Secondly, and no less important, is communication skills, both verbal and tactile. The coach sizes up the shot that his man or woman is facing, and then must communicate it in the most intelligent way possible. What is the yardage to the pin? Is the terrain between us and the green up hill, or down, by one club or more? Should we be going for the stick, or lay up short of the traps? All of these are decisions that take thought and care, as what comes intuitively with sighted play needs concise conversation when coaching. And the same goes for describing shot outcomes. For the golfer, there's nothing worse than hitting a shot and not getting any feedback from the coach. What feels good at first is often all you need to know, but just as often not. Telling your golfer the precise outcome, that the ball went 30 yards right or 30 yards left is crucial, as your golfer will want to make grip or set-up adjustments on his or her next similar shot.
The Coach videoThe capabilities and function of a coach as defined by the USGA rules modifications. (1:09 minutes)
Dennis Cone, the Founder of the Caddie HQ-the Caddie Foundation, honored Kevin J. Sullivan by presenting him with the Buckey Walters Award at a special ceremony held at the Guiding Eyes for the Blind Classic, on Monday June 25, 2007.
With this Award, Kevin became the first Caddie/coach to enter into the special section of the Professional Caddie Hall of fame.
The Buckey Walters Award was established to recognize Coaches of the Challenged golfer, who enjoy the game, while managing special needs of all kinds. Sullivan has coached Bill McMahon in numerous Blind Golf competitions, since 1991.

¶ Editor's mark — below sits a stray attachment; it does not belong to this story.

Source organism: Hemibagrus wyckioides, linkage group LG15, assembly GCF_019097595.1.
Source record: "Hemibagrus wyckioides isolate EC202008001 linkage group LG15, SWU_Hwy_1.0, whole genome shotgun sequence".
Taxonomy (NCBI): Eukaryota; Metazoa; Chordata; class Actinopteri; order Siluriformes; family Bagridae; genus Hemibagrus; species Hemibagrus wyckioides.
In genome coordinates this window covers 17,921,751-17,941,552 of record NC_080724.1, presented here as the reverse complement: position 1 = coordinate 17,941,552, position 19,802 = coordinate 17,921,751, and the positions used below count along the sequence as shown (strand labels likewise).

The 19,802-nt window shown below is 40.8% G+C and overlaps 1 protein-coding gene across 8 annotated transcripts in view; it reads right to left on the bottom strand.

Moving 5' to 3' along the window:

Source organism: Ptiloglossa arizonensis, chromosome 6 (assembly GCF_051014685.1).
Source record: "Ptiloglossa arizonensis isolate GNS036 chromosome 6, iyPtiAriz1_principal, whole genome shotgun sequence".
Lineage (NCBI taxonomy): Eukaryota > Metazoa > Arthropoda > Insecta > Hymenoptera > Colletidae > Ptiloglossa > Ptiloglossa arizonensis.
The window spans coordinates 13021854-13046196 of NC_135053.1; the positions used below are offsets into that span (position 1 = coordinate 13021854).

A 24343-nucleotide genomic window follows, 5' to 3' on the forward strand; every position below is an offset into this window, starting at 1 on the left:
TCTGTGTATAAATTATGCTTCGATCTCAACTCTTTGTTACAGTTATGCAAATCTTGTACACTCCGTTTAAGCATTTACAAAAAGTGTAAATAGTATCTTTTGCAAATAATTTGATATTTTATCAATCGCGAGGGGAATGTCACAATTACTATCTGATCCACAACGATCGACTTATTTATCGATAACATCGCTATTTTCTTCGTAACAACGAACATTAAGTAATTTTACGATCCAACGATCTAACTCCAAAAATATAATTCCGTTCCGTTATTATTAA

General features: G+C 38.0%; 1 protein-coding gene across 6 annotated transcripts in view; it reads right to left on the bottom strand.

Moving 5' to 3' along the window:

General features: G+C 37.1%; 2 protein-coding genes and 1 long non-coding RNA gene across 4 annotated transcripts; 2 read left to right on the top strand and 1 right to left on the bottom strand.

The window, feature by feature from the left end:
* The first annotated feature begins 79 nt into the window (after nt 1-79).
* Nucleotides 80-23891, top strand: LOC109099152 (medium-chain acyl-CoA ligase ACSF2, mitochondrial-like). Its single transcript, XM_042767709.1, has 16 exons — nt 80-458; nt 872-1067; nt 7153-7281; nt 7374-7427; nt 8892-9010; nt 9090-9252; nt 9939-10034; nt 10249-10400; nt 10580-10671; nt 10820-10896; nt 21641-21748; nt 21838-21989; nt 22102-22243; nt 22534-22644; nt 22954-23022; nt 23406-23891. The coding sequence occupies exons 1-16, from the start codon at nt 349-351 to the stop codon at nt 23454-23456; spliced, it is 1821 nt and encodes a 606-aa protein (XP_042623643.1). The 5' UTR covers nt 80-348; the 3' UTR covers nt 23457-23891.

Other USBGA coaches to receive this honor are Gerry Berouse and Joseph McCourt.
My first involvement with blind and visually-disabled individuals was at a fundraiser for the Middle Atlantic Blind Golf Association (MABGA) in the Philadelphia area eighteen years ago. I found it to be a very interesting concept and the next year started coaching a B1 player. It has been a rewarding and challenging experience ever since and the friendships established are priceless. Five years ago our MAGBA president received a call about a B2 player from Lexington KY who was looking for someone to coach him in the USBGA tournament at Edgemont Country Club just outside of the city of Brotherly Love. That player was Ty Thompson. I was his coach, we bonded, and we have been friends ever since. The national tournament is much more demanding with its description of each hole, hazards ahead, exact distances, walking off putting requirements and overall being very attentive to the needs of the player compared to our more socially-oriented MABGA events. I had the opportunity to coach Ty again in 2012 at the Middle Bay Country Club on Long Island. It was a wonderful reunion with him and some other players whom I met at Edgmont. The golf is a team sport between player and coach. The well-run tournament by Sheila Drummond was another wonderful experience. I feel very fortunate to be part of the blind golfers.